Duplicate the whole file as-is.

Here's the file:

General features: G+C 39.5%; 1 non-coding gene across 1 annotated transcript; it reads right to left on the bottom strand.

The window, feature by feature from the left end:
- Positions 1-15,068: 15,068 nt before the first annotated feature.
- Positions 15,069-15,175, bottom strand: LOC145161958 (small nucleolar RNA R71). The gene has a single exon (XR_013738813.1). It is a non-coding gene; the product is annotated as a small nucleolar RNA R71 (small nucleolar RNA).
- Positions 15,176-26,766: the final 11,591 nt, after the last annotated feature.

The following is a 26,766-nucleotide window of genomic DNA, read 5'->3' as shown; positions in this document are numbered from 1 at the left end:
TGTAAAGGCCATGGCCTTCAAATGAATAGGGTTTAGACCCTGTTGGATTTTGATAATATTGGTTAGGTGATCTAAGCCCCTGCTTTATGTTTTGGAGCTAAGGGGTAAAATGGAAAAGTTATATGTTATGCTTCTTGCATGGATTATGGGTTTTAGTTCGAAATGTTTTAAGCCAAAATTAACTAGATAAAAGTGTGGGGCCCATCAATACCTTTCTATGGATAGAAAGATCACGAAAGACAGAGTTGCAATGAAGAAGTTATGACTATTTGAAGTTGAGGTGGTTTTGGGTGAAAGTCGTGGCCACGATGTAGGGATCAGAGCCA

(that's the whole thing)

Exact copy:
General features: G+C 39.5%; 1 non-coding gene across 1 annotated transcript; it reads right to left on the bottom strand.

The window, feature by feature from the left end:
- Positions 1-15,068: 15,068 nt before the first annotated feature.
- Positions 15,069-15,175, bottom strand: LOC145161958 (small nucleolar RNA R71). The gene has a single exon (XR_013738813.1). It is a non-coding gene; the product is annotated as a small nucleolar RNA R71 (small nucleolar RNA).
- Positions 15,176-26,766: the final 11,591 nt, after the last annotated feature.

The following is a 26,766-nucleotide window of genomic DNA, read 5'->3' as shown; positions in this document are numbered from 1 at the left end:
TGTAAAGGCCATGGCCTTCAAATGAATAGGGTTTAGACCCTGTTGGATTTTGATAATATTGGTTAGGTGATCTAAGCCCCTGCTTTATGTTTTGGAGCTAAGGGGTAAAATGGAAAAGTTATATGTTATGCTTCTTGCATGGATTATGGGTTTTAGTTCGAAATGTTTTAAGCCAAAATTAACTAGATAAAAGTGTGGGGCCCATCAATACCTTTCTATGGATAGAAAGATCACGAAAGACAGAGTTGCAATGAAGAAGTTATGACTATTTGAAGTTGAGGTGGTTTTGGGTGAAAGTCGTGGCCACGATGTAGGGATCAGAGCCA